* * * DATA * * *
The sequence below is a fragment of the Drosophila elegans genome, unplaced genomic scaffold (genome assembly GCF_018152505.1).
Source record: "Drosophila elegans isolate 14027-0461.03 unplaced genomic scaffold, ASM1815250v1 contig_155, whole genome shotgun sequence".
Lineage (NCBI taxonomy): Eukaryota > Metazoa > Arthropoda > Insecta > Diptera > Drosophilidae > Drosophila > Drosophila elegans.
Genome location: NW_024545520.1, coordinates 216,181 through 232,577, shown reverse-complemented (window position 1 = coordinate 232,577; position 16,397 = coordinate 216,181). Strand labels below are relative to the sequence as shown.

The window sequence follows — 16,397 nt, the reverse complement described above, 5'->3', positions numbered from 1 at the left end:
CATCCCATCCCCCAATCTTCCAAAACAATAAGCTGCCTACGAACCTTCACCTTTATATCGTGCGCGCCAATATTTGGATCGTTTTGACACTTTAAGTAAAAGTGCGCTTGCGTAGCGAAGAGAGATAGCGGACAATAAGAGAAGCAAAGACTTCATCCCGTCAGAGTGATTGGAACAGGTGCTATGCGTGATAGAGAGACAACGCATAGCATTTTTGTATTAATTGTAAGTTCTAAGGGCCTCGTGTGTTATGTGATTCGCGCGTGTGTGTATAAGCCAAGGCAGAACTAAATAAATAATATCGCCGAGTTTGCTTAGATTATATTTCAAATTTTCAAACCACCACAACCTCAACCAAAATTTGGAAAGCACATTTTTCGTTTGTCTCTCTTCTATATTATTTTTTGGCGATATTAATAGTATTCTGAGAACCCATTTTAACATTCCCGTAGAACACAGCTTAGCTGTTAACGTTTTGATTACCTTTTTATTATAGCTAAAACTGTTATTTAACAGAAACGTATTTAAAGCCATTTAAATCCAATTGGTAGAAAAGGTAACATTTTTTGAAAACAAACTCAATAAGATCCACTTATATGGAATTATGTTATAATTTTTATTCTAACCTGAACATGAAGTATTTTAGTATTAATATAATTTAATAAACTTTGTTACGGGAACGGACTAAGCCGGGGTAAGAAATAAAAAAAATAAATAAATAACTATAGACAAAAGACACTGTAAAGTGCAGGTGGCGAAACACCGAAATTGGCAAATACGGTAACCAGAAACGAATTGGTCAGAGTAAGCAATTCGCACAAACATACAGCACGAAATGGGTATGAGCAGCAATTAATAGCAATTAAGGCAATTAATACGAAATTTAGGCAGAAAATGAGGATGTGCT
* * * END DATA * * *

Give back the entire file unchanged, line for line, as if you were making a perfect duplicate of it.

The sequence below is a fragment of the Drosophila elegans genome, unplaced genomic scaffold (genome assembly GCF_018152505.1).
Source record: "Drosophila elegans isolate 14027-0461.03 unplaced genomic scaffold, ASM1815250v1 contig_155, whole genome shotgun sequence".
Lineage (NCBI taxonomy): Eukaryota > Metazoa > Arthropoda > Insecta > Diptera > Drosophilidae > Drosophila > Drosophila elegans.
Genome location: NW_024545520.1, coordinates 216,181 through 232,577, shown reverse-complemented (window position 1 = coordinate 232,577; position 16,397 = coordinate 216,181). Strand labels below are relative to the sequence as shown.

The window sequence follows — 16,397 nt, the reverse complement described above, 5'->3', positions numbered from 1 at the left end:
CATCCCATCCCCCAATCTTCCAAAACAATAAGCTGCCTACGAACCTTCACCTTTATATCGTGCGCGCCAATATTTGGATCGTTTTGACACTTTAAGTAAAAGTGCGCTTGCGTAGCGAAGAGAGATAGCGGACAATAAGAGAAGCAAAGACTTCATCCCGTCAGAGTGATTGGAACAGGTGCTATGCGTGATAGAGAGACAACGCATAGCATTTTTGTATTAATTGTAAGTTCTAAGGGCCTCGTGTGTTATGTGATTCGCGCGTGTGTGTATAAGCCAAGGCAGAACTAAATAAATAATATCGCCGAGTTTGCTTAGATTATATTTCAAATTTTCAAACCACCACAACCTCAACCAAAATTTGGAAAGCACATTTTTCGTTTGTCTCTCTTCTATATTATTTTTTGGCGATATTAATAGTATTCTGAGAACCCATTTTAACATTCCCGTAGAACACAGCTTAGCTGTTAACGTTTTGATTACCTTTTTATTATAGCTAAAACTGTTATTTAACAGAAACGTATTTAAAGCCATTTAAATCCAATTGGTAGAAAAGGTAACATTTTTTGAAAACAAACTCAATAAGATCCACTTATATGGAATTATGTTATAATTTTTATTCTAACCTGAACATGAAGTATTTTAGTATTAATATAATTTAATAAACTTTGTTACGGGAACGGACTAAGCCGGGGTAAGAAATAAAAAAAATAAATAAATAACTATAGACAAAAGACACTGTAAAGTGCAGGTGGCGAAACACCGAAATTGGCAAATACGGTAACCAGAAACGAATTGGTCAGAGTAAGCAATTCGCACAAACATACAGCACGAAATGGGTATGAGCAGCAATTAATAGCAATTAAGGCAATTAATACGAAATTTAGGCAGAAAATGAGGATGTGCT